Coupled with an increase in direct to consumer, volumes are also surging for the last mile. Therefore, to offset these increased demands, carriers have also started implementing surcharges for peak season earlier than typical years. Shippers either will choose to pass these costs onto consumers or absorb the cost, reducing the shippers’ overall margin. In the end, the increased volumes necessitate these peak surcharges so carriers can recoup the expended resources in staff hours and extra processing, and also price capacity right, as it is capacity that is in high demand.
Therefore, carrier network optimization and having a diverse set of carriers, as shipping costs increase, will benefit a shipper to not only meet transportation spend targets but simply fulfill consumer demand. The peak surcharges are a response to the fundamental economics of supply and demand in a capacity tight market as a way to keep all parties involved in the delivery of goods properly compensated so operations remain smooth.
Considerations for Peak Surcharges by Mode
Peak season surcharges happen across all lines and modes of transportation, though each mode has other considerations that shippers must keep in mind during peak season :
- Risks of local unrest and war/turmoil in shipment path.
- Fees and duties required at ports of entry.
- Fluctuations in product flow and import/export levels.
- Increased use of technology for tracking cargo and driving better communications/collaborations to improve service.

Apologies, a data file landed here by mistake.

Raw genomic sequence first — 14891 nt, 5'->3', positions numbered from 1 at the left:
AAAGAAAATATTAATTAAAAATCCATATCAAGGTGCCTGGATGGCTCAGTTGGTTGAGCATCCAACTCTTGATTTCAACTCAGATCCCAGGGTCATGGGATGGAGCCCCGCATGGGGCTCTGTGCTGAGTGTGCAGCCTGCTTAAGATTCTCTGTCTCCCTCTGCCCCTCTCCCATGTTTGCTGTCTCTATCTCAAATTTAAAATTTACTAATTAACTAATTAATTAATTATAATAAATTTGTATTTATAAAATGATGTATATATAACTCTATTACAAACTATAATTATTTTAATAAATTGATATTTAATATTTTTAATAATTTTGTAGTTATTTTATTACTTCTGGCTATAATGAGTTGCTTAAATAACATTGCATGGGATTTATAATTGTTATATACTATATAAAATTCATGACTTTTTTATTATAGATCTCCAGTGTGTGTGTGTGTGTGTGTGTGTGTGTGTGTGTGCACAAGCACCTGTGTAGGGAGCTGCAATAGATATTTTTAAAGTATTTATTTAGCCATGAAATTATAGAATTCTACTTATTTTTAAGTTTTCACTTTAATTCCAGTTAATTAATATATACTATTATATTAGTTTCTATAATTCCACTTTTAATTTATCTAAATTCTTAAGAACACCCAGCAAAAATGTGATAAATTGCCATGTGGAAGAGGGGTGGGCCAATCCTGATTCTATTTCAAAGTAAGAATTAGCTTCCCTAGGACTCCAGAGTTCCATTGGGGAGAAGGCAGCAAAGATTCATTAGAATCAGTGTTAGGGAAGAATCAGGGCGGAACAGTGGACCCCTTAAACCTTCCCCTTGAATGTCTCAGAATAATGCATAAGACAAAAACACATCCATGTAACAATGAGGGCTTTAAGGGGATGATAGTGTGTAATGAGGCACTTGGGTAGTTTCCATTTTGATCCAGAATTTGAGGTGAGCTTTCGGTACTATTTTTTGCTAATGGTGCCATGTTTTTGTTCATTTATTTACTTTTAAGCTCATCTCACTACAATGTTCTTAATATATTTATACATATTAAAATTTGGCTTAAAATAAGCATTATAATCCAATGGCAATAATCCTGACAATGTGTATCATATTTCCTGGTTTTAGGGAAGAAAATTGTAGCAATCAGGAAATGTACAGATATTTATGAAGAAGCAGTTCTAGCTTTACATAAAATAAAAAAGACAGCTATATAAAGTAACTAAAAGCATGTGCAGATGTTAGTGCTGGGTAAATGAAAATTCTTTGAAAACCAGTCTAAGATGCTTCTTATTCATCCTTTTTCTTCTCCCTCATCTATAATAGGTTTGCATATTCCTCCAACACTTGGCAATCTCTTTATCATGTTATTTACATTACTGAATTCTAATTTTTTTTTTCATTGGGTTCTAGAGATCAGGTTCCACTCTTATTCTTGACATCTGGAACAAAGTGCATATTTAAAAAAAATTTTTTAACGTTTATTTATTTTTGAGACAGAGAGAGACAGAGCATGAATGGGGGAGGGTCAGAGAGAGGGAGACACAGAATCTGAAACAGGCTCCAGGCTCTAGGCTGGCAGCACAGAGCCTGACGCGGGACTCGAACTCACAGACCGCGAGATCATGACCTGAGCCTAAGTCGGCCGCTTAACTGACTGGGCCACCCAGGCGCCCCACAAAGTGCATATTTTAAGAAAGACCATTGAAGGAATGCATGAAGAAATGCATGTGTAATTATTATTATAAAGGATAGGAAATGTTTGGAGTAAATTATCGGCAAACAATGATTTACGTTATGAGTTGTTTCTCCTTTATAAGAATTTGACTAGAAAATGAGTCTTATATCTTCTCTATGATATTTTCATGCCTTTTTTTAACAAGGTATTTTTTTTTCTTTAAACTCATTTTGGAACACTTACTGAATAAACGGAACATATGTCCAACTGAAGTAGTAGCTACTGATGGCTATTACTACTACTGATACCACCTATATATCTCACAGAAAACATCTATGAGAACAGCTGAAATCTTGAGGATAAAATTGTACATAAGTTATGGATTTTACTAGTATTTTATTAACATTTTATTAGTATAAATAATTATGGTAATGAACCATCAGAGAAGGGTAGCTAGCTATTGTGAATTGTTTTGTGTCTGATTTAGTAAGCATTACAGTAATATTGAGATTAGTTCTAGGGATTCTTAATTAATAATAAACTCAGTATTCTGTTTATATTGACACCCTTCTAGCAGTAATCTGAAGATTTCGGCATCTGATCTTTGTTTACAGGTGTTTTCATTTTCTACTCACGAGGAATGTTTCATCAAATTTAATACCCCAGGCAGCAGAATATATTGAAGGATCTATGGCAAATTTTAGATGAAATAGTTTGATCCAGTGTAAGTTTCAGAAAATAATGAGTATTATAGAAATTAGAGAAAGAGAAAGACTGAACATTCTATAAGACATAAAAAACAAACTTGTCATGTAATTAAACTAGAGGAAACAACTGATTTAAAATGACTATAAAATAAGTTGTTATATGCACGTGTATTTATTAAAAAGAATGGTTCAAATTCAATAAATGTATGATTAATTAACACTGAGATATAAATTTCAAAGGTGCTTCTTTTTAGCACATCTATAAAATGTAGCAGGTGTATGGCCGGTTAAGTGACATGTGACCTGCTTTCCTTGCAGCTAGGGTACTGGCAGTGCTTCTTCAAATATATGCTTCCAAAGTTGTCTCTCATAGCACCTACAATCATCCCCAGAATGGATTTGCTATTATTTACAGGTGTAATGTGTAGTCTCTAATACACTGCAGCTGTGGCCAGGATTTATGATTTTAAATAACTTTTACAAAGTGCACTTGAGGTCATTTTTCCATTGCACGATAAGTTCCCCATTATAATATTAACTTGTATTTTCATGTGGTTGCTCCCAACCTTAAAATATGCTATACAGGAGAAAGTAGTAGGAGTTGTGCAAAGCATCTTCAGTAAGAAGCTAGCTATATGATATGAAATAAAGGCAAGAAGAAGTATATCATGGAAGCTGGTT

- Need for increased security measures and insurance.
- Awareness of increased import activity at US ports,such as the 70 ships waiting at sea seen at the Port of LA, that are causing massive delays for those goods looking to move inland,
- Actual weight of the cargo transported.
- Dimensional weight and how much space it occupies.
- Fuel surcharges related to distance traveled.
- Container freight handling and storage fees.
- Airline terminal surcharges and expenses.
- Customs and duties charged upon arrival.
- Miles driven to fuel consumption rates.
- Insurance coverage for cargo loads.
- Associated fees for loading and unloading containers.
- Pay rate increases for drivers and team members.
- Increased expenses related to vehicle maintenance and upkeep.
- A rise in e-commerce and online shopping volumes.
- Increase consumer demand for fast and reliable shipping.
Intermodal & Multimodal
- Expenses associated with transferring between modes.
- Combined charges specific to a particular mode.
- Additional equipment and man-hours needed for transportation.
- Greater risk for loss and damages with every transfer.
- More challenging time monitoring and tracking handoffs.
Know How Your Shipping Spend Stacks up Throughout Peak Season Surcharges and Beyond With Intelligent Audit
The best way to plan for and accommodate peak season surcharges is to plan ahead as much as possible. Look at past trends and know when usual peak season increases occur. Compare historical data on past rate increases to look for patterns or indications of how much of an increase may be coming down the line. With expert insight and guidance, knowing how your shipping budget and freight and transportation spend stacks up during air, ground, and ocean freight peak season surcharges is easier. Contact Intelligent Audit today to learn more.